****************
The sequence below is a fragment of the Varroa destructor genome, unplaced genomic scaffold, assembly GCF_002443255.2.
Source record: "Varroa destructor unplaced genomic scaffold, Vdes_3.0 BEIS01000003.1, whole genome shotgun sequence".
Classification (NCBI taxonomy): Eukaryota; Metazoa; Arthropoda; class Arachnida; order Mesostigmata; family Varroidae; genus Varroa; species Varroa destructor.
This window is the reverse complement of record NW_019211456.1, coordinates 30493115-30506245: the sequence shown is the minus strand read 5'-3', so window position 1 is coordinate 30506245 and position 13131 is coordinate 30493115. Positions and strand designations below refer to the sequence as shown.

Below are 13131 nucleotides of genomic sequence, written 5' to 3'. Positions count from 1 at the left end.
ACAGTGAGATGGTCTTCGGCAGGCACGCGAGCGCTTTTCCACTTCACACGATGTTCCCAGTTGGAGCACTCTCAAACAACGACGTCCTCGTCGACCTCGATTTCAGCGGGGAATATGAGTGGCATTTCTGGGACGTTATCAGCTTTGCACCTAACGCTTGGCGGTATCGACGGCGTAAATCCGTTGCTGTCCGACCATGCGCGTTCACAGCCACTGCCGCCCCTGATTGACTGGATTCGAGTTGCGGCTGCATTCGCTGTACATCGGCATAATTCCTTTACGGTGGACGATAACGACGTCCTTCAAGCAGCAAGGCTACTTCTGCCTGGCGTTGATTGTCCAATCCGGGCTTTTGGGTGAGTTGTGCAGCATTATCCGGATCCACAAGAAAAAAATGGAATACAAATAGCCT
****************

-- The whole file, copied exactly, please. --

The sequence below is a fragment of the Varroa destructor genome, unplaced genomic scaffold, assembly GCF_002443255.2.
Source record: "Varroa destructor unplaced genomic scaffold, Vdes_3.0 BEIS01000003.1, whole genome shotgun sequence".
Classification (NCBI taxonomy): Eukaryota; Metazoa; Arthropoda; class Arachnida; order Mesostigmata; family Varroidae; genus Varroa; species Varroa destructor.
This window is the reverse complement of record NW_019211456.1, coordinates 30493115-30506245: the sequence shown is the minus strand read 5'-3', so window position 1 is coordinate 30506245 and position 13131 is coordinate 30493115. Positions and strand designations below refer to the sequence as shown.

Below are 13131 nucleotides of genomic sequence, written 5' to 3'. Positions count from 1 at the left end.
ACAGTGAGATGGTCTTCGGCAGGCACGCGAGCGCTTTTCCACTTCACACGATGTTCCCAGTTGGAGCACTCTCAAACAACGACGTCCTCGTCGACCTCGATTTCAGCGGGGAATATGAGTGGCATTTCTGGGACGTTATCAGCTTTGCACCTAACGCTTGGCGGTATCGACGGCGTAAATCCGTTGCTGTCCGACCATGCGCGTTCACAGCCACTGCCGCCCCTGATTGACTGGATTCGAGTTGCGGCTGCATTCGCTGTACATCGGCATAATTCCTTTACGGTGGACGATAACGACGTCCTTCAAGCAGCAAGGCTACTTCTGCCTGGCGTTGATTGTCCAATCCGGGCTTTTGGGTGAGTTGTGCAGCATTATCCGGATCCACAAGAAAAAAATGGAATACAAATAGCCT